Saturday, May 2, 2015

2015 Alfa Romeo Giulietta

MANY will attest that you make your own luck, but surely a four-leafed clover must help?Not so long ago you needed a hefty amount of good fortune to reach your destination in an Alfa Romeo.Nowadays the marque is under the guidance of Fiat, which aims to mix some longevity and reliability with the traditional Italian passion.The Alfa Romeo Giulietta Quadrifoglio Verde (QV for short) is a fine example of the partnership.


The QV lineage can be traced back to Alfa Romeo's 1920s racing days when securing victory in the Targa Florio with Ugo Sivocci at the wheel.

This Giulietta is a racy little thing, sharing its engine with the carbon fibre 4C mini-supercar. It's not quite as potent, but you do get a whole lot more convenience, with five seats and a ride which doesn't rattle your fillings.

 Passion is ignited within the cabin and the relationship is somewhat love-hate.The combination leather and alcantara sports seats offer the typical sporting support, but it's the Alfa embossing and the contrasting green and white QV stitching used on the park brake, gear shifter and white on the flat-bottom steering wheel which sets things apart.

Aluminium pedals and slick kick plates; there is ample Italian charm to make it feel like something special.But there are drawbacks. Some interesting rough material is used on the door-tops, nothing that would remove skin but still an interesting texture to be used in such a location.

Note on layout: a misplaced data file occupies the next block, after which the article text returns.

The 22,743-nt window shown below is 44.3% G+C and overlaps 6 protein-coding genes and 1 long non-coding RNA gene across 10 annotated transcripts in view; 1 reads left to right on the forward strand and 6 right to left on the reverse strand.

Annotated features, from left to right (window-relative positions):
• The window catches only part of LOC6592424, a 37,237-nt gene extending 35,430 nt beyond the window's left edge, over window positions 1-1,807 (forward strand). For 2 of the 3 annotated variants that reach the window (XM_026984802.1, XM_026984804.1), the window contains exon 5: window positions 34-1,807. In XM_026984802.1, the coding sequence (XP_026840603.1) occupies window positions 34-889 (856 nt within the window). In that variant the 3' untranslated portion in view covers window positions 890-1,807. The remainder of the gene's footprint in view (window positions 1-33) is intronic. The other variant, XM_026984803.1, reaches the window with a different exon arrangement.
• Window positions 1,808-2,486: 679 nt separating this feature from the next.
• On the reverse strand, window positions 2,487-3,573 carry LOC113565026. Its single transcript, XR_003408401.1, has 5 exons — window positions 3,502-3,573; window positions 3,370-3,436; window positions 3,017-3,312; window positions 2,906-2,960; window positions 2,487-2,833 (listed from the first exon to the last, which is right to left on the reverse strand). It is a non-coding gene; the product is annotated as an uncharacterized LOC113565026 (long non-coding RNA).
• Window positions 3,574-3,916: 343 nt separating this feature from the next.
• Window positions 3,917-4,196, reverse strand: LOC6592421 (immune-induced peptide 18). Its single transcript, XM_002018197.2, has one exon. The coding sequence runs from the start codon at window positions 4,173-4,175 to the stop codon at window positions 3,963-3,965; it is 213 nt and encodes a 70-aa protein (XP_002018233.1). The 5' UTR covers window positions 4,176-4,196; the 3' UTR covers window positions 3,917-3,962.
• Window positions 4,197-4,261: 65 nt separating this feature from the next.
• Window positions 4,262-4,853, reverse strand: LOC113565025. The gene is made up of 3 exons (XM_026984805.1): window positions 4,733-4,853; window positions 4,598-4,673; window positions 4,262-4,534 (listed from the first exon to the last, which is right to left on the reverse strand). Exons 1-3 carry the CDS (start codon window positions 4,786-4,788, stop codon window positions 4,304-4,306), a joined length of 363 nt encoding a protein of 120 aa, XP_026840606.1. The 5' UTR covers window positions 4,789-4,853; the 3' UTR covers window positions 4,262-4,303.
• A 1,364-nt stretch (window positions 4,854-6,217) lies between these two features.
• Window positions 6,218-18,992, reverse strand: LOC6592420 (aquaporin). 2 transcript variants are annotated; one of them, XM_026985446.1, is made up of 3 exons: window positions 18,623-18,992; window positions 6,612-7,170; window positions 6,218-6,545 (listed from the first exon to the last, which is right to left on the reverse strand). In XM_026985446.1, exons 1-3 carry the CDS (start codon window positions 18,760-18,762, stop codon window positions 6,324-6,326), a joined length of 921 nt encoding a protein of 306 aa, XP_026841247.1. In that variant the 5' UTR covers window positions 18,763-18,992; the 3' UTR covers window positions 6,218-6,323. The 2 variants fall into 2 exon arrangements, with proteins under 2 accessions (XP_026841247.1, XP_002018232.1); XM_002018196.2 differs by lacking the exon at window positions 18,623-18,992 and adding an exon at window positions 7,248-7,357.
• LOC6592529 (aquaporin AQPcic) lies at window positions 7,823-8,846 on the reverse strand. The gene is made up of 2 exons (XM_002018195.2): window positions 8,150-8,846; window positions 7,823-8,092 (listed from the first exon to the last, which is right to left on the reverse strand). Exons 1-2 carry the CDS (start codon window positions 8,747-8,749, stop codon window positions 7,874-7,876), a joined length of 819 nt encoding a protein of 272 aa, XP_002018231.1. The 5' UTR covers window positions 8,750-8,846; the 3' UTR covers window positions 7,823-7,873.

Then there is the cruise control stalk which is awkwardly positioned behind the steering wheel. They must have taken inspiration from the French.There is also a pair cup holders in the console which are so close together that it's difficult to fit two coffee cups. Mamma mia!

Not all find it an accommodating cabin. Being vertically challenged assisted this author, but it can be difficult to get the steering wheel in the right spot even with telescopic adjustment and the centre console encroaches on legroom, with the pedals too close for comfort.

 Under normal and well-behaved circumstances the six-speed twin clutch automatic can feel jilted and sluggish. It's not as jerky or poorly behaved like some of the Fiat drivetrains, just don't expect silky- smooth cog-swapping.There are three personalities available at the push of a switch, dynamic for unleashing the QV beast, natural for the majority of driving and all weather for when you need extra grip in slippery conditions.

It's in dynamic that things really get interesting and those gear shifts feel more cohesive.With the auto box it's 0.8 quicker in the 0-100kmh sprint than the manual and achieves a pretty swift six seconds when you use the launch control function.Accompanying the squirt of the throttle is a nice exhaust tune, aided by the fuel intake unit called QV Intake Engine Sound. Fancy name, but the soundtrack is up to the hype.

The front-wheeler likes being pushed too, and hangs on nicely when the road gets bendy.Pull left or right on the wheel and the driver can feel confident with direct steering that gives a sense of control.Four-piston Brembo brakes offer some handy breaking power and jumping on the picks has a nice linear feel through the pedal.